19th October 2021
The term ‘Climate Finance’ was banded around a lot at COP26 in November, but what does that actually mean?
Climate finance is financing that supports action to cut greenhouse gas emissions and build a more climate-safe future.
ClientEarth’s Climate Finance team works in four main ways to make this happen:
1. Encouraging companies to report climate risks
Investors need companies to disclose their exposure to climate risks in order to make informed decisions about where to direct funds in support of climate goals. They also need to know how businesses plan to adapt to a low-carbon world. We work with regulators to ensure companies are properly reporting on these risks and implementing actions to change.
2. Ensuring pension funds are managing climate-related risks
Investing people’s pensions in fossil fuels presents a future risk to their savings as we move to cleaner energy. We are working to ensure pension schemes manage climate risks on behalf of their fund holders and invest people’s savings in a way that promotes climate action.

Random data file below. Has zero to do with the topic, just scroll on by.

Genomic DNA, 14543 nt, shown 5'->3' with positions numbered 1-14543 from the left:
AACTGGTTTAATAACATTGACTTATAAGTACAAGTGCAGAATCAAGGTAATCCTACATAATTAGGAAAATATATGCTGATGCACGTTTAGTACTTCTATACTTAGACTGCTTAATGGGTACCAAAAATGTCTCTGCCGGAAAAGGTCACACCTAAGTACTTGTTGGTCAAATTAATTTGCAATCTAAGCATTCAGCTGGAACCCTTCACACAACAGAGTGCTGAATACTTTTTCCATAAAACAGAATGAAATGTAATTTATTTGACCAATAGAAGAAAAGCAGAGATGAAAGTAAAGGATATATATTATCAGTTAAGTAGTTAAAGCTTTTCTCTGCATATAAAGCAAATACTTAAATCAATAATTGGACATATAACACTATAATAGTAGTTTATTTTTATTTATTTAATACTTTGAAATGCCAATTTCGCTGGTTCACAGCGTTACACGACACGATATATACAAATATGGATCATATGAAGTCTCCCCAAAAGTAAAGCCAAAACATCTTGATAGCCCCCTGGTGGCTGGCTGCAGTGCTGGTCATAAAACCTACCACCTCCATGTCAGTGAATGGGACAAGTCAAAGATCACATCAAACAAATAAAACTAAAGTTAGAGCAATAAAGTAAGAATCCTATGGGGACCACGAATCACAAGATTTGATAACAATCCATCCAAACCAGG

3. Highlighting the role of the banking and insurance sectors
Banks and insurers play a crucial role in addressing climate change. We are pressuring them to align their financing with the goals of the Paris Agreement and to cut ties with new fossil fuel projects.
4. Advocating for climate considerations to be integrated in regulations and law
We engage with lawmakers, financial regulators and industry bodies to push for climate risks to be considered in industry guidance and laws – and ensure industries have a plan for a sustainable future to drive accountability and transparency across the entire financial sector.
We’ve helped shake up the financial industry’s approach to climate risk. Our lawyers exposed the widespread failure of pension schemes to consider and manage climate risks, helping to influence new laws in the UK clarifying their duties to do so.
We’ve reported major UK corporates, including Just Eat, Carnival Cruises and EasyJet, to regulators over their failures to address climate change risks – and turned up the heat on those regulators to improve enforcement of climate risk reporting failures.
After we pressured the European Investment Bank to align its funding with the Paris Agreement, they announced a 2021 cut-off date for funding fossil fuel projects.
Climate Finance is a driving force for climate action. That’s why we’re continuing to bring landmark cases against major companies that set new precedents; why we’re pressuring regulators to properly enforce existing climate rules and why we’re working to create new laws that help secure a brighter, healthier future.